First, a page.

Do you think other Hyperdub artists, or even other experimental artists, get a similar reaction?
Ooh, I dunno. I don’t have an answer to that.
 
A bit of what I’m getting at does have to do with you being a woman. I’m wondering if people think you’re hard or a bad bitch because they’re not used to seeing a woman making beats.
Yeah, I think most people do think that. You do have problems being a female—I’ve met people at shows and stuff who think it’s all about them, but when they see this bad bitch, they’re like, “Oh my days, this one’s for real.”
 
A lot of the DJ shows I go to out here in New York are overwhelmingly male-dominated. Is it like that out in London?
Yeah. I like to see girls at shows; I’m like, “Oh my God, it’s girls—ah!” I can’t believe they’re there because you see so many men at shows, but yeah. It’s always like that. I just pictured a club in Brixton, and it’s like packed up with girls. Guys come for the girls, and then they realize, “Oh my days, these beats are sick,” and so it becomes a regular night, and then it goes on and on and on. So it kind of built up from girls going out to just have fun for the weekend, and then it ended up being like that.
 
Do you think this album is more overtly feminine than stuff you have done in the past?
Yeah, it is. It definitely is. It’s about a relationship, and it breaks down, and it all goes wrong. The first song actually starts from before my son was born, before I got pregnant. Basically it’s like a journey all the way through. It’s deeper than these little tunes that have a title on it or people listening and going, “Oh my days, that tune’s sick” or “Oh, I like that bit. Her drum patterns are really sick.” It’s actually deeper. It’s situations all the way from 2005 till now. Lyrically, the storyline of “He Said, I Said” is from back then. I still think about that shit because I’m here looking after my kids on my own, innit, and it’s deeper than what people think. It’s a bit wild, but I’m happy, my son’s happy, and my new baby’s happy.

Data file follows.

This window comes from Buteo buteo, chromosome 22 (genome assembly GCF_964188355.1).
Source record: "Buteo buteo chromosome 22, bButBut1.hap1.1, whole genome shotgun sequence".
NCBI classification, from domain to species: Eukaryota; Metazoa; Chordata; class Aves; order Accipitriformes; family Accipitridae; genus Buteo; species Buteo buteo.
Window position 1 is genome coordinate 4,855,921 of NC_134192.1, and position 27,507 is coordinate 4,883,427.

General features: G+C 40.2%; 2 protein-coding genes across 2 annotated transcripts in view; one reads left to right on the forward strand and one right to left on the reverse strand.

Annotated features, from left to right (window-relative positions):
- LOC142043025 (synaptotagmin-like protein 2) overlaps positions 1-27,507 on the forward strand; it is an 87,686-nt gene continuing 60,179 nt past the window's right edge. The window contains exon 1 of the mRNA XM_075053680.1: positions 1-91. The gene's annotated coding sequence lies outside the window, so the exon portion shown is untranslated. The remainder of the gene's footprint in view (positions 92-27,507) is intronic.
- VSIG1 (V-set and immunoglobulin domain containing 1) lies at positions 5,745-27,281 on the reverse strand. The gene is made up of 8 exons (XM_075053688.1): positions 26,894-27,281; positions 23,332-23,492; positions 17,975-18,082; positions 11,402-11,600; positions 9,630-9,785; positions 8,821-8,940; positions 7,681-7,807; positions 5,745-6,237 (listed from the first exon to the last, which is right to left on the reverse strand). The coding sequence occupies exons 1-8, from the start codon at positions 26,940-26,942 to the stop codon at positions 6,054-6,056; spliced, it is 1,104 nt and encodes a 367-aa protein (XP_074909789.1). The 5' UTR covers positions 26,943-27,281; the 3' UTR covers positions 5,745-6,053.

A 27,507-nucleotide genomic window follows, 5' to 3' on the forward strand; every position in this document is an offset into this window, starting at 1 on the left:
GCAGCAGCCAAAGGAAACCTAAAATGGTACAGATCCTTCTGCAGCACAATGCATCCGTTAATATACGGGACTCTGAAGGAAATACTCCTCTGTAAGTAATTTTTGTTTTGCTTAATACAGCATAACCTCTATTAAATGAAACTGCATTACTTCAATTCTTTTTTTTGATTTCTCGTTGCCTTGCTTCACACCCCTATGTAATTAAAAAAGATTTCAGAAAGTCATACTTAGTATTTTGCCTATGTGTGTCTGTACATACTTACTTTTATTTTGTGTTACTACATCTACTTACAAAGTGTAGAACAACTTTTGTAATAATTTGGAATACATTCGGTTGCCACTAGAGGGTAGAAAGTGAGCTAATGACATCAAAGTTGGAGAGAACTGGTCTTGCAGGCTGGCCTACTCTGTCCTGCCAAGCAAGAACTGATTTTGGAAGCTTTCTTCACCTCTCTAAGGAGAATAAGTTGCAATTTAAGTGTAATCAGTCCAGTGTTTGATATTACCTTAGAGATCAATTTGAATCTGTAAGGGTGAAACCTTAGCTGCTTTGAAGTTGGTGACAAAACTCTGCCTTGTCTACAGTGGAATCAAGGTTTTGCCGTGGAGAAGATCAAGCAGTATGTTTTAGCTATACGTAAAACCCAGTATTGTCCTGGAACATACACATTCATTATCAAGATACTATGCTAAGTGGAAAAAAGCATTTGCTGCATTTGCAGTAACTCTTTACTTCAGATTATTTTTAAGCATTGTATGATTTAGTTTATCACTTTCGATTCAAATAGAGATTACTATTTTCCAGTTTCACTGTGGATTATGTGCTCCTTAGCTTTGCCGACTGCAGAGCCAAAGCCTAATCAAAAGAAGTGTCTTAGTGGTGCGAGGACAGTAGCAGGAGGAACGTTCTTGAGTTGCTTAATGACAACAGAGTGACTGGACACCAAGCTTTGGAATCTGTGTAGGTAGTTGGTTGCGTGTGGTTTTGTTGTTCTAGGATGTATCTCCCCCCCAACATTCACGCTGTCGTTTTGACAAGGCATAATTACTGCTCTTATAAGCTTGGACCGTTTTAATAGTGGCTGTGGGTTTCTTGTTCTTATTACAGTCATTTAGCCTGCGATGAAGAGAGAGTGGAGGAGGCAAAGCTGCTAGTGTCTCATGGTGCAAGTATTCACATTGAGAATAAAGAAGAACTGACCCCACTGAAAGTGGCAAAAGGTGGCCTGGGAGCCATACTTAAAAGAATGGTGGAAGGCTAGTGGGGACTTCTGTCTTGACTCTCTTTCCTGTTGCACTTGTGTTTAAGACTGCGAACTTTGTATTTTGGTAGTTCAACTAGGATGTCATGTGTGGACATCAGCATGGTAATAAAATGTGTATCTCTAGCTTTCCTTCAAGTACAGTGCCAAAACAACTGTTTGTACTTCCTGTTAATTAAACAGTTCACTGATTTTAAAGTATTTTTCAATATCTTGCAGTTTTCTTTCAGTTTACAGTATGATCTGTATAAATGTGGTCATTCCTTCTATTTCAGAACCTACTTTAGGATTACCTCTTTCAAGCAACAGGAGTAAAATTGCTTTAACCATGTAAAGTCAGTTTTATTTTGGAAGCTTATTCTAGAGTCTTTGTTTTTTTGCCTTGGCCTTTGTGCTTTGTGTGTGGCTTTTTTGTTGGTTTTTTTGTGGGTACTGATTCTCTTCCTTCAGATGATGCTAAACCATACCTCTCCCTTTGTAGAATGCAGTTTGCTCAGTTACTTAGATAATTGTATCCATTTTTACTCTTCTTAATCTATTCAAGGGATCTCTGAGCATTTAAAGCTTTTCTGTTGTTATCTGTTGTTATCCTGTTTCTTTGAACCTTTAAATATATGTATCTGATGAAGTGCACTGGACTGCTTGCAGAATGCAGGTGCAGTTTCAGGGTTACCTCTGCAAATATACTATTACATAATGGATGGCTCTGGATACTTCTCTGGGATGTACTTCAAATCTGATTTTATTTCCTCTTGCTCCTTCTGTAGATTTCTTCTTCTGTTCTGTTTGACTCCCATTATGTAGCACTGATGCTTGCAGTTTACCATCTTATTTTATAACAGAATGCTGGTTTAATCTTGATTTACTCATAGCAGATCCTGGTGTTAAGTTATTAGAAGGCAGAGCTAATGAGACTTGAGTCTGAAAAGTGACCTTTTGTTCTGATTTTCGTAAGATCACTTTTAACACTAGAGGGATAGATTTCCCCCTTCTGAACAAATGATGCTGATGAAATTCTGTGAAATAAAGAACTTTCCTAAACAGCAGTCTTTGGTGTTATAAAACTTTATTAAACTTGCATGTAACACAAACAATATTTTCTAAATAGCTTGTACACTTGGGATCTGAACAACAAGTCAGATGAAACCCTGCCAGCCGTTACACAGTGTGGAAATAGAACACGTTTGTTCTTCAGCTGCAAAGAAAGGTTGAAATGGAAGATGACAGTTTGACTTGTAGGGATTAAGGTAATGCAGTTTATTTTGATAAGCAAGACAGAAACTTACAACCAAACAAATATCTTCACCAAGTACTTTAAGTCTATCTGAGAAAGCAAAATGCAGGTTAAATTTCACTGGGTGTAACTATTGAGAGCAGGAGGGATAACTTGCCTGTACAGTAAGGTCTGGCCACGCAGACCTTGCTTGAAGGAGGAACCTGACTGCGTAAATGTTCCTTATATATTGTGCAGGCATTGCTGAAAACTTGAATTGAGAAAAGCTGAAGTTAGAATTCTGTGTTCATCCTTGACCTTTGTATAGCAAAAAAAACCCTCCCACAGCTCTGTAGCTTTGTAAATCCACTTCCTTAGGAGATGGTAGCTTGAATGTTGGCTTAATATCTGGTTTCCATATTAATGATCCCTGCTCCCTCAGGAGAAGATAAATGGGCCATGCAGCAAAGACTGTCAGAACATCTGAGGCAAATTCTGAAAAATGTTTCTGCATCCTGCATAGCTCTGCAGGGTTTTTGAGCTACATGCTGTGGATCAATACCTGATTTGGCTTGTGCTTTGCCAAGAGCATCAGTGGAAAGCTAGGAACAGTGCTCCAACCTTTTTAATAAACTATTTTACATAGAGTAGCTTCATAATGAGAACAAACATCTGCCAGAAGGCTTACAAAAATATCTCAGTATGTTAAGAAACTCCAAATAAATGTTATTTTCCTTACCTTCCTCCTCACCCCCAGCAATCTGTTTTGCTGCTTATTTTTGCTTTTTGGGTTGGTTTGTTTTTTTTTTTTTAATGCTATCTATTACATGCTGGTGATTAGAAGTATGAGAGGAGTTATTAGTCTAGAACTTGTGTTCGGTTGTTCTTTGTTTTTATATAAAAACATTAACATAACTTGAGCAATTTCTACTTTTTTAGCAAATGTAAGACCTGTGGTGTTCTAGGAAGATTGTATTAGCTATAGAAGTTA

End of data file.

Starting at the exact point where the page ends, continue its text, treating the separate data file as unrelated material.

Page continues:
Is it true that you’re writing a book?
Yeah.
 
Can you tell me a little about that?
It’s quite deep, it’ll make me cry if I start talking about it, but I can kind of say a little bit. It’s like…when I started wanting to do music and stuff like that, and the stuff I had to go through and the people that would lie, the people that would try to use me and stuff like that…it’s for young women as well, not just about music, but just trying to do something with their lives and knowing that they should listen to their parents, innit, because I didn’t listen to my parents at one point, and—Nas, go away! Goodbye, please, please go away.
 
Nas: I want to see.
Cooly: 
It’s a picture of a dog! Say hello. It’s a woman. Say “Hi, Elissa.”
Nas: [In a funny robot voice] Hi, Elissa.
Cooly: All right, go sit down now. Let me finish this. Yeah, it’s just about situations or moments where I didn’t like my friends and I would write about them. Just stuff, like weird shit, man. It is quite deep. There’s things that’s happened to me in there that I don’t really want to discuss, but it will be in the book, innit. I might just leave it for my son to release.